Magazine article New York Times Upfront

Could You Pass the U.S. Citizenship Test? for Anyone Not Born Here, Becoming a U.S. Citizen Takes Years-And Hard Work

Magazine article New York Times Upfront

Could You Pass the U.S. Citizenship Test? for Anyone Not Born Here, Becoming a U.S. Citizen Takes Years-And Hard Work

Article excerpt

If you were born in the United States, American citizenship is something you probably take for granted. You have what's called birthright citizenship, meaning your citizenship is automatic.

It's a different story for immigrants. Who among them get to be American citizens? That issue--long a matter of debate--has heated up recently in response to a series of executive orders issued by President Trump. These include orders to start building a wall along the U.S.-Mexico border (see p. 6) and to temporarily block people from some majority-Muslim countries from entering the U.S.

Despite the current controversy, the U.S. has a long history of welcoming immigrants from all parts of the world, and many of them seek to become citizens. About 700,000 a year complete the lengthy process of becoming naturalized.

Applicants for citizenship must have immigrated legally and been permanent residents of the U.S. for five years; must not have committed any serious crimes; and must undergo identity and security checks. They also have to prove they can read, write, and speak basic English.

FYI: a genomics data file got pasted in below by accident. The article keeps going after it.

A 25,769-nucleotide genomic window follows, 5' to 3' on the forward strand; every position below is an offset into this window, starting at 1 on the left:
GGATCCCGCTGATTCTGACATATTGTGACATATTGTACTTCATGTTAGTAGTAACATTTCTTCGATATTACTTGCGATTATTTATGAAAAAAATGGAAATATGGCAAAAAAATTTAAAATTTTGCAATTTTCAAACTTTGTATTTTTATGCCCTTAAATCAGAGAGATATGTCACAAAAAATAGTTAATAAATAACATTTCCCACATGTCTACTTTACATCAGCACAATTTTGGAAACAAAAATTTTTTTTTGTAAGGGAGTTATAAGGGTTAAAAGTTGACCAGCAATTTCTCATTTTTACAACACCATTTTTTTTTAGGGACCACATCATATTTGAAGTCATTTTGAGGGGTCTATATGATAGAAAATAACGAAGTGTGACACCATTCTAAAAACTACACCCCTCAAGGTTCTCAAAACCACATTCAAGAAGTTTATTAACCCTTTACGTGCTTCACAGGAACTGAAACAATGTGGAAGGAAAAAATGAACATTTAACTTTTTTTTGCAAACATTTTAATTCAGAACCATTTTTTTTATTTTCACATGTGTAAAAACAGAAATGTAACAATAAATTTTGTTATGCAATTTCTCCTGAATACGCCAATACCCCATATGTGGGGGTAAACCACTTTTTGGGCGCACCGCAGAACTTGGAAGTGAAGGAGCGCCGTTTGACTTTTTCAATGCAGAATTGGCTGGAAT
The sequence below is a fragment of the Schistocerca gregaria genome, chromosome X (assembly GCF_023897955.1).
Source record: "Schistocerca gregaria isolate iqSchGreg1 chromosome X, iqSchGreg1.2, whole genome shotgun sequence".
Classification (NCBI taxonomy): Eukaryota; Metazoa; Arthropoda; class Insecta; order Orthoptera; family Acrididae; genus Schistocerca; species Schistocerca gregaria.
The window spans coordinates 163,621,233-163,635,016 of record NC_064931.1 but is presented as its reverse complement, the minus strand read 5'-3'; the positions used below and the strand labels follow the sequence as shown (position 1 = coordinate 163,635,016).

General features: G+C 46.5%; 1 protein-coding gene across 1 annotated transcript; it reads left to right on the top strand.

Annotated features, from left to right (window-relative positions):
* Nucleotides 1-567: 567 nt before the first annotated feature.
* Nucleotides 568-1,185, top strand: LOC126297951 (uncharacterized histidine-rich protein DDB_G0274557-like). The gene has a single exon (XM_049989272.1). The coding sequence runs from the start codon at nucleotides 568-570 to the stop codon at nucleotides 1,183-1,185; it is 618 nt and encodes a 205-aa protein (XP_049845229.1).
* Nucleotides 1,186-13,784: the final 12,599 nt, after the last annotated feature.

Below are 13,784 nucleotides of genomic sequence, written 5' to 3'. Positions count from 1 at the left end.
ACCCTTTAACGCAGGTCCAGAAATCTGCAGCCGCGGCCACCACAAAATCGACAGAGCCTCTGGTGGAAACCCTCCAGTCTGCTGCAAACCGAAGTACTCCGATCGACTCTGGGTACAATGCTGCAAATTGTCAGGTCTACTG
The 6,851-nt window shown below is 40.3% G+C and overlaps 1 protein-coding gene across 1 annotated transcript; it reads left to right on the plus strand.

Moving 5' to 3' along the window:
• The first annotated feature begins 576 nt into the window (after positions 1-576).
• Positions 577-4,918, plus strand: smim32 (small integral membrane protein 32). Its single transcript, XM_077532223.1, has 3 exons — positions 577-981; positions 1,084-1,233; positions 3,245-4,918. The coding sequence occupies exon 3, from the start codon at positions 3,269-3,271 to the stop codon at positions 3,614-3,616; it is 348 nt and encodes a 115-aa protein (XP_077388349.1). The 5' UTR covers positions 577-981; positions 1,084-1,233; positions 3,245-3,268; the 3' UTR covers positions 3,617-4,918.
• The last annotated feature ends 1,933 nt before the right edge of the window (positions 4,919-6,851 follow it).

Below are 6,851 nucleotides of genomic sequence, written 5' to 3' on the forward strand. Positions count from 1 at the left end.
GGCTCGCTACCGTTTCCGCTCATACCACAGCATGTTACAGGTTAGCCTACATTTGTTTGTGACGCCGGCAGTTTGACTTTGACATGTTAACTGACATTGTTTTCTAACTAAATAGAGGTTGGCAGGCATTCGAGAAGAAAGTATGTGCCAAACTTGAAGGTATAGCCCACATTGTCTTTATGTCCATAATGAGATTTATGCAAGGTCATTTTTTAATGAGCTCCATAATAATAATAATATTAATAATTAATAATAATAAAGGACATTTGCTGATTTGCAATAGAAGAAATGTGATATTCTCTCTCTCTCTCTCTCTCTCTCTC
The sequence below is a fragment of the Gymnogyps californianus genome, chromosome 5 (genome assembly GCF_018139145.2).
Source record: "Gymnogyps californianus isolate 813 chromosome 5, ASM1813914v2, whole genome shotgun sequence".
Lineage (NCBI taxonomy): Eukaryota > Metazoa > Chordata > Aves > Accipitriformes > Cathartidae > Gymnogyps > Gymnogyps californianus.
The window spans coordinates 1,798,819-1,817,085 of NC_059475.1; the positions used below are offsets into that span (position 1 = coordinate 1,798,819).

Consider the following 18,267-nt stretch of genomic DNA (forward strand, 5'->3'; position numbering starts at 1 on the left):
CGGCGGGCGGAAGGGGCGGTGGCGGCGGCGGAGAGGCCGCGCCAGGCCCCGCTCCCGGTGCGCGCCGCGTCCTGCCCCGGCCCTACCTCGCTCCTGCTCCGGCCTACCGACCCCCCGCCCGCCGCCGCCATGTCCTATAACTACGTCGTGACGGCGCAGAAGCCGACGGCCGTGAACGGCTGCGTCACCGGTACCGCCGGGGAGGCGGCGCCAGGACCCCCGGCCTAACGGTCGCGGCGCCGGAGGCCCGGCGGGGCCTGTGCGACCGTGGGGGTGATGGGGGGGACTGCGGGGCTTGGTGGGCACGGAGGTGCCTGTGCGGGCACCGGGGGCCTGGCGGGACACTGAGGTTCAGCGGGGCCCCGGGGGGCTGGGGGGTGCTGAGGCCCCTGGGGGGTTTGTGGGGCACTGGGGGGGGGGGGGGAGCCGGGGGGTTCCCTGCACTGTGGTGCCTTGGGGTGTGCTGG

Finally, they must pass a civics test covering U.S. government, history, geography, and culture. Applicants are asked 10 questions from a list of 100 and must answer at least 6 correctly to pass.

How well would you do? Find out by answering these questions from the actual exam. (That test has open-ended questions, but we've made ours multiple-choice.)

31% Percentage of Americans who can't name any of the three branches of the U.S. government

SOURCE: ANNENBERG PUBLIC POLICY CENTER

American Government

1. What do we call the first 10 amendments to the Constitution?

(A) the Declaration of Independence

(B) the Articles of Confederation

(C) the Bill of Rights

2. What is one right or freedom protected by the First Amendment?

(A) religion

(B) privacy

(C) public trial

3. What is an amendment?

(A) an inalienable right

(B) a change or addition to the Constitution

(C) a new law

4. Who is in charge of the executive branch?

(A) Congress

(B) the president

(C) the chief justice

5. Who makes federal laws?

(A) Congress

(B) the Supreme Court

(C) the Cabinet

6. How many U.S. senators are there?

(A) 50

(B) 435

(C) 100

7. Who is commander in chief of the military?

(A) the president

(B) the vice president

(C) the Speaker of the House

8. How old do citizens have to be to vote for president?

(A) 16 and older

(B) 18 and older

(C) 21 and older

9. What's the supreme law of the land?

(A) the Bill of Rights

(B) the Constitution

(C) the Declaration of Independence

10. What's the name of the current chief justice?

(A) Neil M. Gorsuch

(B) John G. Roberts

(C) Anthony M. Kennedy

11. How long is a U.S. senator's term?

(A) two years

(B) four years

(C) six years

12. If both the president and the vice president can no longer serve, who becomes president?

(A) the Speaker of the House

(B) the First Lady

(C) the Secretary of State

13. What are the two parts of Congress? …

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